Tag Archives: LEED Platinum

Swimming Sustainably

A building that houses a swimming pool would seem to be a poor candidate for LEED Platinum status. But the East Portland Community Aquatic Center shows that isn’t the case. Swimming pools are “energy hogs,” says Eric Ridenour, architect at SERA Architects in Portland, which oversaw the project. But between the city’s mandate for LEED Gold certification in construction, and the Park Commission’s commitment to a building with green features, the Aquatic Center is a model for energy saving, water conservation, and daylighting.

It wasn’t easy. Swimming pools have special requirements for temperature, humidity and air quality. Ridenour says, “You have to heat the pool, keep the air comfortable, and people are wearing minimal clothes and are wet. Part of comfort is good air quality. You need fresh air from outside, which uses a lot of energy.” Another challenge was in using daylight.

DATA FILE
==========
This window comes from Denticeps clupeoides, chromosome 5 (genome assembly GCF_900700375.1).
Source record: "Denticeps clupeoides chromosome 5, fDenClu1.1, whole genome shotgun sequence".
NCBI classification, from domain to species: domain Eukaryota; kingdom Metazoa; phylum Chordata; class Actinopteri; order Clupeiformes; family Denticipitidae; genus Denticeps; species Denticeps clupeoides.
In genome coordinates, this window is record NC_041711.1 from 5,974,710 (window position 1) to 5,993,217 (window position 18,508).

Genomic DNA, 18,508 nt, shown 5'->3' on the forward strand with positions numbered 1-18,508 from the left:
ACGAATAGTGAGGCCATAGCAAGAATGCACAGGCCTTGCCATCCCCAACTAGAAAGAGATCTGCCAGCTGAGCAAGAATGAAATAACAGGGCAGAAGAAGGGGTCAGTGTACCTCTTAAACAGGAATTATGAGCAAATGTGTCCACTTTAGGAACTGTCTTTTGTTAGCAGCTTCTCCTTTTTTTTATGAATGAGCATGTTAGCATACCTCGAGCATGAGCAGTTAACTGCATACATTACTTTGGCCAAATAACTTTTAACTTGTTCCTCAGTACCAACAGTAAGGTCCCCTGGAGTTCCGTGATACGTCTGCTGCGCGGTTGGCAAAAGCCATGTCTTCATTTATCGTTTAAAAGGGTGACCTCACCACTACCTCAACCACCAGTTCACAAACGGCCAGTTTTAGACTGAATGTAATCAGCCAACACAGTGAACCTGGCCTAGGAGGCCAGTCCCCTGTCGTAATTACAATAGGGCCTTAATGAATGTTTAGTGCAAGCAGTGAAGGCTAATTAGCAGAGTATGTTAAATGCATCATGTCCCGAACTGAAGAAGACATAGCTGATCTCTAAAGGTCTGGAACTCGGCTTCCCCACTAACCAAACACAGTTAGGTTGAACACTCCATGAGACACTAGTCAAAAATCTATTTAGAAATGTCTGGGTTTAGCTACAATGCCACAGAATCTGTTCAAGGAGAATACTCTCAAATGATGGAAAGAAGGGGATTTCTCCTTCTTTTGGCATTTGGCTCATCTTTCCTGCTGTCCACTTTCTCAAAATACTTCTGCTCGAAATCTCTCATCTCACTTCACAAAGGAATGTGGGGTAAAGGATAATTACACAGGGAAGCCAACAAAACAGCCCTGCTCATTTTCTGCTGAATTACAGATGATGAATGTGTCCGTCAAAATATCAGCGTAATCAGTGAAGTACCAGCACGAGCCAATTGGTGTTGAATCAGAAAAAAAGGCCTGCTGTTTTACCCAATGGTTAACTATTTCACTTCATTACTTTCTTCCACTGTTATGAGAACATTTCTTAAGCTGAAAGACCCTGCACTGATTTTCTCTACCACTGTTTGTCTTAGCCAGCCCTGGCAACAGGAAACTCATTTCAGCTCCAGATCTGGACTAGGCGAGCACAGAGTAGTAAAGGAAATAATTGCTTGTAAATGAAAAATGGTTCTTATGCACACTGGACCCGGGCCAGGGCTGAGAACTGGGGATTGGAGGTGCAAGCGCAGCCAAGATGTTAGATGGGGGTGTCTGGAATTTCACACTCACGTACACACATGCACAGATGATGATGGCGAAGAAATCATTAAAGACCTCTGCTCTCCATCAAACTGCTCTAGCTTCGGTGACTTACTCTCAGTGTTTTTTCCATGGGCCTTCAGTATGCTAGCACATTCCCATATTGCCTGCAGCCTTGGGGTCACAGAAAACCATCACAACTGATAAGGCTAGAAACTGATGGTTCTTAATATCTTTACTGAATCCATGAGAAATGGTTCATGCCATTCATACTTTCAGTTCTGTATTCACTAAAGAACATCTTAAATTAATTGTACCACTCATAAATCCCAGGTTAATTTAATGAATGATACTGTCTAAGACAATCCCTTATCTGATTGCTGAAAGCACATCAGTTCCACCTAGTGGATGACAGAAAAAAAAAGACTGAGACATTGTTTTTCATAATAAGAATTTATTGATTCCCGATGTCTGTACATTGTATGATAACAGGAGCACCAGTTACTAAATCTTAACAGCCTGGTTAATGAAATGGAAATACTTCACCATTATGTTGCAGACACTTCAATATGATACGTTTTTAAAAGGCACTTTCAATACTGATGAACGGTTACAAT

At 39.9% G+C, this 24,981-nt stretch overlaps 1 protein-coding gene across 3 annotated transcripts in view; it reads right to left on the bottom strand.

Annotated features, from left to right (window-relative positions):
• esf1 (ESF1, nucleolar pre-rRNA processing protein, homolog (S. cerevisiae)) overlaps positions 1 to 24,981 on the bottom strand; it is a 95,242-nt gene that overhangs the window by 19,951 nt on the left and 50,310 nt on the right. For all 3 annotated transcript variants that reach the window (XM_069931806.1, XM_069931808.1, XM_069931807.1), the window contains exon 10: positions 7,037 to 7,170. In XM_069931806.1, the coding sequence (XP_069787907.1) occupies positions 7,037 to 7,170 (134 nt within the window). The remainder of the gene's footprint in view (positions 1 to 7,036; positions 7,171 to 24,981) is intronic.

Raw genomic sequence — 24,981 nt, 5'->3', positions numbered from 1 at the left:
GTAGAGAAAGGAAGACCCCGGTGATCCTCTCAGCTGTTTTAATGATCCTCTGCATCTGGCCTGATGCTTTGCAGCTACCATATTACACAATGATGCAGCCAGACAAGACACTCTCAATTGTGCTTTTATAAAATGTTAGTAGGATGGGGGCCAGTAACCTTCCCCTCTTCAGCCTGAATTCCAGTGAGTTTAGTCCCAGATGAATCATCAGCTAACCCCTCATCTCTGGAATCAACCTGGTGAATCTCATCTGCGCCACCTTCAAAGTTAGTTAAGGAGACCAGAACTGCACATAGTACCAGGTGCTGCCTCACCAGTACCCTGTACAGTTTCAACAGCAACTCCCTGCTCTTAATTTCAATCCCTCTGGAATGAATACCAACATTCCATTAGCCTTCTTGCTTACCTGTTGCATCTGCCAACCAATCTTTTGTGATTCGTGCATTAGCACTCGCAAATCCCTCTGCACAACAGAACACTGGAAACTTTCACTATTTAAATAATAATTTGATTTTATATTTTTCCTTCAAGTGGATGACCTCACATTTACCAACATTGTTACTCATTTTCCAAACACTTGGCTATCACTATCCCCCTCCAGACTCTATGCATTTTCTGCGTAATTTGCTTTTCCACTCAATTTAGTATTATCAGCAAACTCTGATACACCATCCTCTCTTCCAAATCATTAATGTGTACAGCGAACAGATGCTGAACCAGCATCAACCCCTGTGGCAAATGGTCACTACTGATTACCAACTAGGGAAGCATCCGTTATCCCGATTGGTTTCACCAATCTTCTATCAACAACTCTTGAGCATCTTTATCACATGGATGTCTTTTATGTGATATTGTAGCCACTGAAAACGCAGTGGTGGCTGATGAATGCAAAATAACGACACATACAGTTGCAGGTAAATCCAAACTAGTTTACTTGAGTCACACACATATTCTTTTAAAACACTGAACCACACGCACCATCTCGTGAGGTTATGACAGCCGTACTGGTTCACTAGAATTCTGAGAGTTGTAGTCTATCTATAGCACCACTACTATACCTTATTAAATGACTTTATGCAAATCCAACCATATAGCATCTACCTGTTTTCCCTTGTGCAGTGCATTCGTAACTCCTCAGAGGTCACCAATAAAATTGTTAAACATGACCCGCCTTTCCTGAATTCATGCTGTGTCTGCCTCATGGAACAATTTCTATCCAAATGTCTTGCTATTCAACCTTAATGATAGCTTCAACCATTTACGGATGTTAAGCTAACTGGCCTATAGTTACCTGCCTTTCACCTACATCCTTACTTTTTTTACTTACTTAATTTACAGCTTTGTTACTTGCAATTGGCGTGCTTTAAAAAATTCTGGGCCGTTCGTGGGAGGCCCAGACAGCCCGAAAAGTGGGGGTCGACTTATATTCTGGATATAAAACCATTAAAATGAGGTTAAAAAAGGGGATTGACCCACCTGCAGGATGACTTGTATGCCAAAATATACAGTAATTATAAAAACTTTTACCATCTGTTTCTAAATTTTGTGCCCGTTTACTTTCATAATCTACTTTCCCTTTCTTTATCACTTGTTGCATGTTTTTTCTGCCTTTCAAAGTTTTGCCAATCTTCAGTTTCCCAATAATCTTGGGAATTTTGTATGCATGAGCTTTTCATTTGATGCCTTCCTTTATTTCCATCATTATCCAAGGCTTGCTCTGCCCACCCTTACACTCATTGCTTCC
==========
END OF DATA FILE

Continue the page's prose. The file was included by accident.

Between SERA, Interface Engineering, WaterTech, and Brightworks, which advised on LEED certification, the challenges were met. Energy savings, according to Ridenour, came mainly from capturing heat from exhausted air. There’s also a heat recovery unit that heat the incoming water before it reaches the boiler.

But the biggest saving came in the form of water. Nicole Isle, project manager for Brightworks, which consulted on LEED certification for the project, says, “The savings in potable water were enormous—1.2 million gallons a year.” An innovative approach to filtering the pool water was in large part responsible. Conventional systems use “backward washing” to clean the filter. The water goes to a sanitary sewer—literally down the drain.